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Is Trump’s assault on international law working?

For centuries, international law has functioned as an instrument of nation-states working in concert, acting out of a sense of legal obligation. Since World War II, this combination of state practice driven by legal obligation—in the form of both treaties and customary international law—has served as a prime mechanism for shaping and addressing complex global responses to pressing planetary challenges.  In practice, international law has helped to construct a system—exemplified by the United Nations, Bretton Woods, and NATO regimes—that has functioned as a critically important, system of global governance resembling that urged by Immanuel Kant in Perpetual Peace. It’s not a system of world government, but a community of free law-abiding nations trying to live together in a law-governed international society, collectively explicating shared moral commitments.

The time-tested approach—applied by most administrations before Donald Trump became president—called upon the United States to invoke multilateral compliance with international law rules as a source of smart power and global leadership. By so doing, the United States has traditionally: (1) engaged with allies around common values to forge a rules-based order for global governance; (2) translated from existing rules in situations where the legal rules are unclear, rather than pressing power-based solutions that rest on national interest; and (3) leveraged legal approaches with concerted multilateral diplomacy and hard and soft power tools to generate proactive solutions to challenging global problems.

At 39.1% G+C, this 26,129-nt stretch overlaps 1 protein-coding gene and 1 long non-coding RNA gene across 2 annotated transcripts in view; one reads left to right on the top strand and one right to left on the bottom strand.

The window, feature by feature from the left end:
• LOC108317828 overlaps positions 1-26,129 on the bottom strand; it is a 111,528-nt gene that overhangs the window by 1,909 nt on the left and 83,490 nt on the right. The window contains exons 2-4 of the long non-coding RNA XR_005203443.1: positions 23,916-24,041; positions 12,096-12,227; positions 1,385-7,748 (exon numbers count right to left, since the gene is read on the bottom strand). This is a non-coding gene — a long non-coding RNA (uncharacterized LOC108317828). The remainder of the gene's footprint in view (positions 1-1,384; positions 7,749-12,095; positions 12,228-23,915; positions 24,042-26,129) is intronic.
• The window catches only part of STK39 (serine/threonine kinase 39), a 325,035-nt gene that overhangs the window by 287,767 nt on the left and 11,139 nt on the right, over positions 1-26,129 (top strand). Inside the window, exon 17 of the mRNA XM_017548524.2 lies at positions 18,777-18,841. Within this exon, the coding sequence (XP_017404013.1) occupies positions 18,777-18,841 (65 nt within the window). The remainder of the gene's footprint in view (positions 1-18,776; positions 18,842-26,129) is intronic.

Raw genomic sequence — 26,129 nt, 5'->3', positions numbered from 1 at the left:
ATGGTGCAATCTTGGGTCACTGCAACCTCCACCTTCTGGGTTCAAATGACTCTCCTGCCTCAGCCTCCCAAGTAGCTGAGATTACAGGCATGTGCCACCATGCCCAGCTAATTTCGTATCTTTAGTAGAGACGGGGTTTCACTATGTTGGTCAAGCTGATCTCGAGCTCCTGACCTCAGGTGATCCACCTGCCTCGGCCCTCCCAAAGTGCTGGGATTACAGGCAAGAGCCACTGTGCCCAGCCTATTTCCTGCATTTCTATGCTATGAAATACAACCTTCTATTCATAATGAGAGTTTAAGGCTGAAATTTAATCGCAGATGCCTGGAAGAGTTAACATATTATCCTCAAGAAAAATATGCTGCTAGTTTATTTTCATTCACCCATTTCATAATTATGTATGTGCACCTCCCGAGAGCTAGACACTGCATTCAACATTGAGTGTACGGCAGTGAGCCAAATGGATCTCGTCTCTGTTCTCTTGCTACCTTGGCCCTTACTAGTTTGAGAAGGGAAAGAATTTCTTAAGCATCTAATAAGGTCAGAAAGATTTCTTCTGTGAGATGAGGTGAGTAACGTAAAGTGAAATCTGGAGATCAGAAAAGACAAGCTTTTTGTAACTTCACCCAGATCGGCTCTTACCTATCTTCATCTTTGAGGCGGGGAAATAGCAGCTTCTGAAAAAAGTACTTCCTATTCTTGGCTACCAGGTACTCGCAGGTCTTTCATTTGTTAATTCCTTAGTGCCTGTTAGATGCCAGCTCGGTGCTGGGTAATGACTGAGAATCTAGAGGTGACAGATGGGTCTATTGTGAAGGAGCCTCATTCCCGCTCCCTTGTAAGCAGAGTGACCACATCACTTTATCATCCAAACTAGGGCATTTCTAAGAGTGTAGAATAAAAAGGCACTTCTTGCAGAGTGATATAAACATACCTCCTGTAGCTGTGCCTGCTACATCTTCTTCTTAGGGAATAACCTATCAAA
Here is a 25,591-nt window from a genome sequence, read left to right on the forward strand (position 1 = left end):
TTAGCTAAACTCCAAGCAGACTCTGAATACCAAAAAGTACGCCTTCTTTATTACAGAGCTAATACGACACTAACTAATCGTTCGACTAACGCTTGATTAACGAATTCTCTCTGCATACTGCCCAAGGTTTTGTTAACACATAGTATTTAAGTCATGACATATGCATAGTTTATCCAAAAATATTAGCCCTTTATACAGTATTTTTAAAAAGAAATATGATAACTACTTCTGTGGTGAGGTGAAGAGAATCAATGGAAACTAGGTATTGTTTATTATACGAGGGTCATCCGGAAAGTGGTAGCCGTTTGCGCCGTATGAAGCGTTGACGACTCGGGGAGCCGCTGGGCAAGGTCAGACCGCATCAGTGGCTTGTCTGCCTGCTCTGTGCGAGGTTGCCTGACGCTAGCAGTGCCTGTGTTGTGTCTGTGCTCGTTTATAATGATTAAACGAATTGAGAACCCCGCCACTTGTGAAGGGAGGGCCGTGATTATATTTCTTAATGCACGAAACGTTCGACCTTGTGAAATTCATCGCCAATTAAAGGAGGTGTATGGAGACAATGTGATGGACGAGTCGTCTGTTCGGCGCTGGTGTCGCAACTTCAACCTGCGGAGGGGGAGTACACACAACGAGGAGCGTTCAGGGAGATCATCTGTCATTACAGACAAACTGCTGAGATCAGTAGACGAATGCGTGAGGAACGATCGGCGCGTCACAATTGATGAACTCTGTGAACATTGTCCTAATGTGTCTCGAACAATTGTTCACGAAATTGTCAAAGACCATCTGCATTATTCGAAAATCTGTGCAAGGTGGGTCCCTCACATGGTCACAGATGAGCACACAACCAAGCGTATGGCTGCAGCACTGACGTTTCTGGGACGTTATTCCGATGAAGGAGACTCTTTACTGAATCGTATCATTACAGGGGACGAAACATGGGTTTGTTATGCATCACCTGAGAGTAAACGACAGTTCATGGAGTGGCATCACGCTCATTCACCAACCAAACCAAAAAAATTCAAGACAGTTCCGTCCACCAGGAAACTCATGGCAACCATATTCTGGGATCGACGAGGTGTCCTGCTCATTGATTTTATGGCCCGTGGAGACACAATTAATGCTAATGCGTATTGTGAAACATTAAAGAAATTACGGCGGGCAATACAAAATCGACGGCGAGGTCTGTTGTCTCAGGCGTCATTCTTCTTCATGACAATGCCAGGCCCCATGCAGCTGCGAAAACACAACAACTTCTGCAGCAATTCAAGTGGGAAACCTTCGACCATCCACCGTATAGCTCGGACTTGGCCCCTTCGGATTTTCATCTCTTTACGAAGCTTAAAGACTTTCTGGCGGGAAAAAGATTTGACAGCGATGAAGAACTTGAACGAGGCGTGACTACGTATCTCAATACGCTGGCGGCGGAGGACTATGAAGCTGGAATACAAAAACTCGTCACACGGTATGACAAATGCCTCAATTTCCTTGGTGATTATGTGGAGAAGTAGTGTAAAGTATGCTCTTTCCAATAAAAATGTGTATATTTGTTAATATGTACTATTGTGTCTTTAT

But Trump’s tumultuous two-year presidency has persistently pursued the opposite approach: “disengage – power politics – unilateralism.” Wherever possible, Trump has sought to disengage from global alliances, claim that no meaningful rules constrain or guide U.S. power, and eschew cooperative diplomatic approaches. Moreover, Trump has asserted a broad authority unilaterally to withdraw from the institutions of the postwar global order, which I have argued is not supported by law.

This disruptive strategy —sloganized at populist rallies as “America First”— rests on Trump’s conviction that the United States has lost competitiveness vis-à-vis other countries in what he perceives to be a zero-sum game. He believes that globalization has left the American working class behind by allowing immigrants and foreigners to steal their jobs. Because America now bears too much of the burden of global leadership, to “make America great again,” he claims, the United States should offload much of it so that other nations pay their fair share. And because America has enough trouble dealing with its own problems, it should not waste energy judging or helping to solve the problems of others, particularly when other regional hegemons such as China and Russia are able and eager to take care of those issues. The resulting framework less recalls the Kantian system of global governance we inherited than the brutual “spheres of influence” approach depicted in George Orwell’s 1984.